I just watched a fantastic and very thoughtful lecture of pediatric cardiac arrest given by Dr. Peter Antevy as part of the Refresh2021 free national registry program, which I encourage everyone in EMS to sign up for.

Register for Refresh 2021

 When I precepted as a paramedic in 1995, my preceptor told me when we had a baby code that we should “OJ Simpson” it.  This was in reference to the old OJ Simpson Hertz commercials where the former football star and future killer ran through the airport, leaping benches and cutting through the crowds like he was on a 100 yard touchdown run.  The point was, waste no time, get moving– that way we don’t have to deal with everyone freaking out at the scene, and we can get the baby to the hospital and do what we can on the way. 

My first baby code I intercepted with a basic ambulance crew.  No sooner did I climb into the back of the ambulance, then the driver hit the gas and I went flying.  When I recovered myself, I saw his partner and a police officer doing CPR on...

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Ambulance: COVID Non-Emergency Calls (Transfers)

Written by RSS Poster Medic Scribe

If you work in commercial EMS, you are also likely to do what we call transfers.  These are non-emergency calls where you take a patient to a destination that is not the emergency department.  This can be a trip to dialysis, from a hospital or nursing home to a home or from a home to a direct admit at a hospital or a trip to a doctor’s office.  If the patient is going to a doctor’s office or to a hospital for a procedure that doesn’t take too long, you often wait with the patient and then return them to where they started.  These trips are called wait and returns.  Dispatch tries to give them to the basic ambulance crews  in order to leave the paramedic ambulances available to take 911 calls, but on days when the paramedic rooster is full, medics can be asked to help out with the transfer load.

In the age of COVID, there are now COVID transfers.  I have been involved in a few of them.  Back shortly after the epidemic began in the spring the state started opening skilled nursing facilities (SNFs)...

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Ambulance: Christmas – Winter’s Fuel

Written by RSS Poster Medic Scribe

These are two old Christmas posts I wrote years ago, reposted now.


Fifteen on the Scale

It’s Christmas eve. We get called to one of the local nursing homes for rib pain. The room number sounds familiar. As we wheel our stretcher through the lobby, “Good King Wencelous” plays through the speakers.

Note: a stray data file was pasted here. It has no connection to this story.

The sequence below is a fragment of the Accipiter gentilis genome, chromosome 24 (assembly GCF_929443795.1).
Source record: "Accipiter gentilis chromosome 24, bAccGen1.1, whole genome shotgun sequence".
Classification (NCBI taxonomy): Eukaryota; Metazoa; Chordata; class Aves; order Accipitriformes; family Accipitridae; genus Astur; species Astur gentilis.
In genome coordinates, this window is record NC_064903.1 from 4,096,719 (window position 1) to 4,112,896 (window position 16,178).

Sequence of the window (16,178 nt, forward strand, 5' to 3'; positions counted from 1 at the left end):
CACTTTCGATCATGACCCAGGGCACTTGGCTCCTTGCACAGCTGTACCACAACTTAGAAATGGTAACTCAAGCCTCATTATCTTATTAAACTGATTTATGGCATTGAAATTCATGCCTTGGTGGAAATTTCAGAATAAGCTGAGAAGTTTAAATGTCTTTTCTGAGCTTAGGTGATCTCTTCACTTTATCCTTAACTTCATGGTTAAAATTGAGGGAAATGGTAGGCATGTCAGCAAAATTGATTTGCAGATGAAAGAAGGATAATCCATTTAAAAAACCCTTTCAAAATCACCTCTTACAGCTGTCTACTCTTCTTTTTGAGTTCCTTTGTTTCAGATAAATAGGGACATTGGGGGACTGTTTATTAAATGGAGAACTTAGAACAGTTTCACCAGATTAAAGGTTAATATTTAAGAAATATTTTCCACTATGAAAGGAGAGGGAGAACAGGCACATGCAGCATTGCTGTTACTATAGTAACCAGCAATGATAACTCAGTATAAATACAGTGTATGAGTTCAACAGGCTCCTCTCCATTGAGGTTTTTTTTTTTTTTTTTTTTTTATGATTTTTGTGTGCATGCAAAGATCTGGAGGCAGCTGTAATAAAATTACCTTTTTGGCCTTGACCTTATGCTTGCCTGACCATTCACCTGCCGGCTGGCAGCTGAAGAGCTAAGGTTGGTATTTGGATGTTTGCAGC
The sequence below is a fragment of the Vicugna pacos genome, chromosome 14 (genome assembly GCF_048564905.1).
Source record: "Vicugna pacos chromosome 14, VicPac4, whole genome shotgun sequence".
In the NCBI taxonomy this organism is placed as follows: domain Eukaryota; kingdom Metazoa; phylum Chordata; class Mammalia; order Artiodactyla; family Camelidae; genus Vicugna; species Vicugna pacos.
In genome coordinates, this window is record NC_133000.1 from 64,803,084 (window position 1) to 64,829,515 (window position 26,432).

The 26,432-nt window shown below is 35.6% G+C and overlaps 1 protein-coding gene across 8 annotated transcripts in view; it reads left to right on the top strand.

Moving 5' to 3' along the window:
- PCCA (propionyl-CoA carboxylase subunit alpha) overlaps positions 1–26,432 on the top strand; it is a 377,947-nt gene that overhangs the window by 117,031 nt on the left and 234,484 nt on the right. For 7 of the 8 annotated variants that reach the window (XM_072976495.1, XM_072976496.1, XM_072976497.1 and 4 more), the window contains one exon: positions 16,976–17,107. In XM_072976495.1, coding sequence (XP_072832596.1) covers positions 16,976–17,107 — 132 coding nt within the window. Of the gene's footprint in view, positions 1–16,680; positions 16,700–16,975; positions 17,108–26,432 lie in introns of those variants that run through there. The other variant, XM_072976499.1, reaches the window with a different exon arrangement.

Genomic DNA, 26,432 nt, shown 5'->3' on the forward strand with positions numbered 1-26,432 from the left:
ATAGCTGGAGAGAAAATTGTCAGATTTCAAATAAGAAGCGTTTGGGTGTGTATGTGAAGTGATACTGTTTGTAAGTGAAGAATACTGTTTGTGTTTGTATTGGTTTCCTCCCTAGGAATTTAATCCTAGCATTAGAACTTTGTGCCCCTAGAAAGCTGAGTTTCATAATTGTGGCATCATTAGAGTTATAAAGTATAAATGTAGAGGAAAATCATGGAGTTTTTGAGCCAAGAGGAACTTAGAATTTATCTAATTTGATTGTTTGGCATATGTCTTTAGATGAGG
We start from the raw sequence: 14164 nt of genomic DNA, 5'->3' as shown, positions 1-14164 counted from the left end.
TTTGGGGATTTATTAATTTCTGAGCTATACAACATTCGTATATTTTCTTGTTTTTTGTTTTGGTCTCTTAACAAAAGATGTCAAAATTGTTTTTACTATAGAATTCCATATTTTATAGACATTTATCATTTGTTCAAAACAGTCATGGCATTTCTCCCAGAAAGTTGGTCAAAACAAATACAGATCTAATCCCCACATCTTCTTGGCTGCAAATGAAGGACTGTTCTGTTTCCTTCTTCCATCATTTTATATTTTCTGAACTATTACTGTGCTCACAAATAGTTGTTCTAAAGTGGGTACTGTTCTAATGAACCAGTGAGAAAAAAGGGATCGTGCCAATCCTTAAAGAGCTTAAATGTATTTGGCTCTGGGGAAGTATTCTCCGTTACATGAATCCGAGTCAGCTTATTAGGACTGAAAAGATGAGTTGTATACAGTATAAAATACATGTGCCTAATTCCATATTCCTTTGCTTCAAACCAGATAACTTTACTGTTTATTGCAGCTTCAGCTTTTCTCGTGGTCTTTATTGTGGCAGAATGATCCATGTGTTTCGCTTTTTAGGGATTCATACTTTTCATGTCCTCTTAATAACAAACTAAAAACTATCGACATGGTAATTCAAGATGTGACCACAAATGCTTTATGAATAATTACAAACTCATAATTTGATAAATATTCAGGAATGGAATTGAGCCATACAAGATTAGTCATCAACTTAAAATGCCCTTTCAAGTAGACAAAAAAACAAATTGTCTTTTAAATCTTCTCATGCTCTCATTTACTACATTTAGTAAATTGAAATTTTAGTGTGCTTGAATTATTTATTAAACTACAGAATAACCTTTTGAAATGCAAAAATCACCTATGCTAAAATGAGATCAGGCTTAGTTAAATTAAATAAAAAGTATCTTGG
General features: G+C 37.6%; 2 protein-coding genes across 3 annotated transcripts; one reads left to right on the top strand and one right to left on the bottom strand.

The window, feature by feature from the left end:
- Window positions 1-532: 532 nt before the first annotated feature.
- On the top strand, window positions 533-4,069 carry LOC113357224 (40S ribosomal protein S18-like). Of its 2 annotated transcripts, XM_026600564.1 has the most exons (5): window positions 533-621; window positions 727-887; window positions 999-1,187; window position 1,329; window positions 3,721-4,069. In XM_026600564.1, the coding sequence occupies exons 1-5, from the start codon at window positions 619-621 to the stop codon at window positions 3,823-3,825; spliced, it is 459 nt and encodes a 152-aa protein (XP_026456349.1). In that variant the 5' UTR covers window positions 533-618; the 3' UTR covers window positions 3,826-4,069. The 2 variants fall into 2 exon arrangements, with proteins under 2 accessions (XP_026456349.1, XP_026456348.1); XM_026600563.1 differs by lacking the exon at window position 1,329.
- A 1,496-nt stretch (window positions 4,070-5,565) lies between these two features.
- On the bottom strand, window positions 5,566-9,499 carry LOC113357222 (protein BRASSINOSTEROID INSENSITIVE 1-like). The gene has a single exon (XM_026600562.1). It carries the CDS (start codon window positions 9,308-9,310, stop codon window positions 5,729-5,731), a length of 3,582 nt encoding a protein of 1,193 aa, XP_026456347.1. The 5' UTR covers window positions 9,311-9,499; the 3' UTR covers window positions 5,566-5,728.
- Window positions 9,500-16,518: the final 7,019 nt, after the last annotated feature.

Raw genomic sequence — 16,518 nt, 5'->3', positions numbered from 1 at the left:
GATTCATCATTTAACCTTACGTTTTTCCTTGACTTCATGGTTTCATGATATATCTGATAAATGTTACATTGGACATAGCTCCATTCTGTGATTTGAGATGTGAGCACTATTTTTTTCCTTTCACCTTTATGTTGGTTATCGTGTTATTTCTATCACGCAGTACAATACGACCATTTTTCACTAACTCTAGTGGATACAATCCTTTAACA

Gently shone the moon that night, thou the frost was cruel.
When a poor man came in sight, gathering winter’s fuel.

In the East Wing, the nurse hands me the paperwork. “Mr. Ryder says he needs more Percocets. He’s requesting transport.”

Mr. Ryder is a tattooed biker, an emaciated COPDer with a long white beard. Almost sixty, he can’t weigh more than a hundred pounds. He sits in his wheel chair, in his Rebels motorcycle jacket, wearing an oxygen cannula.

“I’m in real bad pain,” he tells me in his whisper of a voice. “Fifteen on the scale.” He nods as if to say it is the truth.

“Well, we’ll check you out when we get you out in the ambulance,” I say.

It seems he fell a couple weeks ago and cracked a rib.

I have...

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Ambulance: Connecticut Opioid Crisis Forum

Written by RSS Poster Medic Scribe

On December 18, 2020, I participated in a panel hosted by United States Senator Richard Blumenthal and Connecticut Attorney General William Tong to discuss the opioid epidemic. 

I want to thank both of these fine public leaders for their consistent and longstanding involvement in the fight against opioid deaths.  We were joined by several other leaders in the state, including my friends, Mark Jenkins of the Greater Hartford Harm reduction Coalition and Bobby Lawler, of the New England HIDTA (High Intensity Drug Trafficking Area).  I also want to thank Brandon Bartell, the operations manager at American Medical Response Hartford, who let me adjust my paramedic shift at the last moment so I could participate.

It was a great discussion that can be viewed in its entirety at this link.  

Forum with Attorney General Tong and U.S. Sen. Blumenthal on the Opioid Crisis During the COVID-19 Pandemic


I start speaking at the 42 minute mark.  I was told I could speak for five minutes, and I managed to keep within my...

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Ambulance: On the COVID Front

Written by RSS Poster Medic Scribe

In the last couple days, Connecticut was downgraded from severe outbreak to active outbreak on the COVID ACT Now web site  (Hartford County remains listed as severe outbreak).  Being labeled active outbreak is not great, but at least we seem to be moving in the right direction.  While I am only working one or some weeks two shifts a week on the road, my sense is that things are getting better.  I further back that up by my work at the hospital where I track COVID patients being brought in by EMS, and can report that after a significant rise several weeks back, the counts have been relatively stable.  I am not seeing the regular severity of cases that I saw in the spring, which is not to say there are not sick COVID patients and that no one is dying.  There are very sick patients and people are dying.  It just doesn’t seem as bad as it was in the spring.  Park of that reason is that in contrast to the spring, regular patients are now calling 911 where in the spring they stopped.  In the spring, it seemed the only patients we...